Fong agreed, arguing that eliminating the protection of secret ballots exposes the process to abuse, intimidation and coercion, running counter to the Assembly’s many floor debates over election integrity. Gallagher added that many of his Democratic colleagues had lauded mail-in voting last year as the best way to vote.
“I personally believe that the choice to join a union should be your choice, the individual worker, free of coercion, free of anybody influencing your vote,” said Gallagher.
Asm. Joaquin Arambula of Fresno, on the other hand, cheered AB 113, saying together the measures will provide farmworkers a seat at the table to negotiate fair wages and working standards.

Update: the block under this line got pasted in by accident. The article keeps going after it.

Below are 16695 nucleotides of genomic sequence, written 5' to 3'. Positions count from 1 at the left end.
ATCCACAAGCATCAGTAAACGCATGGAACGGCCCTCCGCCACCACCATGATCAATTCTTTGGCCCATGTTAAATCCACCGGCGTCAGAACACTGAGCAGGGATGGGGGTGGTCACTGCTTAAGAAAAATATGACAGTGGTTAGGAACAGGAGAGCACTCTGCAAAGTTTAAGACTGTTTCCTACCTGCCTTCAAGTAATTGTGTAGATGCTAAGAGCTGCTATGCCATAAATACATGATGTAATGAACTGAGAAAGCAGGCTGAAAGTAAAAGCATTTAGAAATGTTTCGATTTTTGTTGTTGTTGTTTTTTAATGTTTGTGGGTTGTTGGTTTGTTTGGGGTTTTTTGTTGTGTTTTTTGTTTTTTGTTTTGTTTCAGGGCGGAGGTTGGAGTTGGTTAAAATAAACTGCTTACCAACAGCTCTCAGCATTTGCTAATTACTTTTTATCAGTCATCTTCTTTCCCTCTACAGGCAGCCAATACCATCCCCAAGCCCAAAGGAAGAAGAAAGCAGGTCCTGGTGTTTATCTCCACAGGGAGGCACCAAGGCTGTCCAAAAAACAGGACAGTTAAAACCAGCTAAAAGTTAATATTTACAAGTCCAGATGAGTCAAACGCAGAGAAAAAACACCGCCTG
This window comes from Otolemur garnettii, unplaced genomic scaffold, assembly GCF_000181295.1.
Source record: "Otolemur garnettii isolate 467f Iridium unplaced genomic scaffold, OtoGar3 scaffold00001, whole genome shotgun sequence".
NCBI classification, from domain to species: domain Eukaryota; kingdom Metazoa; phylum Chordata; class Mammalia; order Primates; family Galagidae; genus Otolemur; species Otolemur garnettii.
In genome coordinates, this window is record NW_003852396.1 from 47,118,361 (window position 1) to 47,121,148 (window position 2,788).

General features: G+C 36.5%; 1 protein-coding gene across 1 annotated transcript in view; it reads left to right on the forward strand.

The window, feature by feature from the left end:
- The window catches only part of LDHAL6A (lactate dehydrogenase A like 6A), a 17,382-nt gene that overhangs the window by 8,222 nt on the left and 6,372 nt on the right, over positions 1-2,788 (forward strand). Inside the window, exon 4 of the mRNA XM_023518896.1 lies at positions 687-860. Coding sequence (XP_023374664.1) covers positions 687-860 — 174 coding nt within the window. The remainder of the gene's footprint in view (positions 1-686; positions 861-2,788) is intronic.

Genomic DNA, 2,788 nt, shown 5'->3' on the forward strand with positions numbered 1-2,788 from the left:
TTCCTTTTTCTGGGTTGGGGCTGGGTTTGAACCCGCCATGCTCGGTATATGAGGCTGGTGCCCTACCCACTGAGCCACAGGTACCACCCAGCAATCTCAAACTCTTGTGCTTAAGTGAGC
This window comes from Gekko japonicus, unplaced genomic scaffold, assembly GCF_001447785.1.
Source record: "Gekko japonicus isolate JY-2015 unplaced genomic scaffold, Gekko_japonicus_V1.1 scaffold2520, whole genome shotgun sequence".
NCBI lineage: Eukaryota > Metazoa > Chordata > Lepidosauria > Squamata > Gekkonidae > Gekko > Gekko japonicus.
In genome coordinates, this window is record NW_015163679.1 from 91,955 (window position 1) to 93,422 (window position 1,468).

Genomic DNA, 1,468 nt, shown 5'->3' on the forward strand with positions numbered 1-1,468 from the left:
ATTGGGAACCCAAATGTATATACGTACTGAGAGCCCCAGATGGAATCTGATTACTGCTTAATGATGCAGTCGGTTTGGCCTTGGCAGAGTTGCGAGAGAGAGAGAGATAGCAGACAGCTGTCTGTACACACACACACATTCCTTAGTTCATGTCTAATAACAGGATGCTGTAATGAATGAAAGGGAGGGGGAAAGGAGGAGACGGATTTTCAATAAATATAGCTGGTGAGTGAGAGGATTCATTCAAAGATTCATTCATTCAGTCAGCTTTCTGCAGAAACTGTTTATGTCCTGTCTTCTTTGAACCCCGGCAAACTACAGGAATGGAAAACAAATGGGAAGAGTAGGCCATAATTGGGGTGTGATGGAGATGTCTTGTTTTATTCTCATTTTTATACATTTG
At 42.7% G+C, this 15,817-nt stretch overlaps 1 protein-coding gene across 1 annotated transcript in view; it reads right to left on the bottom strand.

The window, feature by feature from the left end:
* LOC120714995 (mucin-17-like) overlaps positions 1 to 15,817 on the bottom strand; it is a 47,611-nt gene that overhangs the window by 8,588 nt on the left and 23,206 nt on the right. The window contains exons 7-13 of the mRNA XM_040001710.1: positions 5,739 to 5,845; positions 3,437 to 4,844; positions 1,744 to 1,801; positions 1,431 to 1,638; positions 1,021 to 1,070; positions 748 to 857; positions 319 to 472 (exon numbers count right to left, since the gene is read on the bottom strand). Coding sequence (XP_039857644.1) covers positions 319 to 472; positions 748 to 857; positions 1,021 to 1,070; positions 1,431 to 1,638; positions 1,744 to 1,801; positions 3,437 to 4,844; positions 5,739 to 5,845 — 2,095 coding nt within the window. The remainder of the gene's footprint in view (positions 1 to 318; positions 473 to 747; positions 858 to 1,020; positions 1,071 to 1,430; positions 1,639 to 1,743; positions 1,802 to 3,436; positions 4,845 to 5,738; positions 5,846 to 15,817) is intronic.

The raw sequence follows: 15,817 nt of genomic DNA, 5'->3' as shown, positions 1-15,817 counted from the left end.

“We should be inspired by the historic march that farmworkers took from Delano to our state Capitol last year,” said Arambula.
Farm groups worry the issues of AB 2183 could be further exacerbated by another bill that is under consideration in the Senate and backed by the California Labor Federation. Senate Bill 399 would prohibit employers from talking to workers about political issues and prevent them from discussing the impacts of AB 2183 and other legislation. Two committees have advanced the measure along party lines.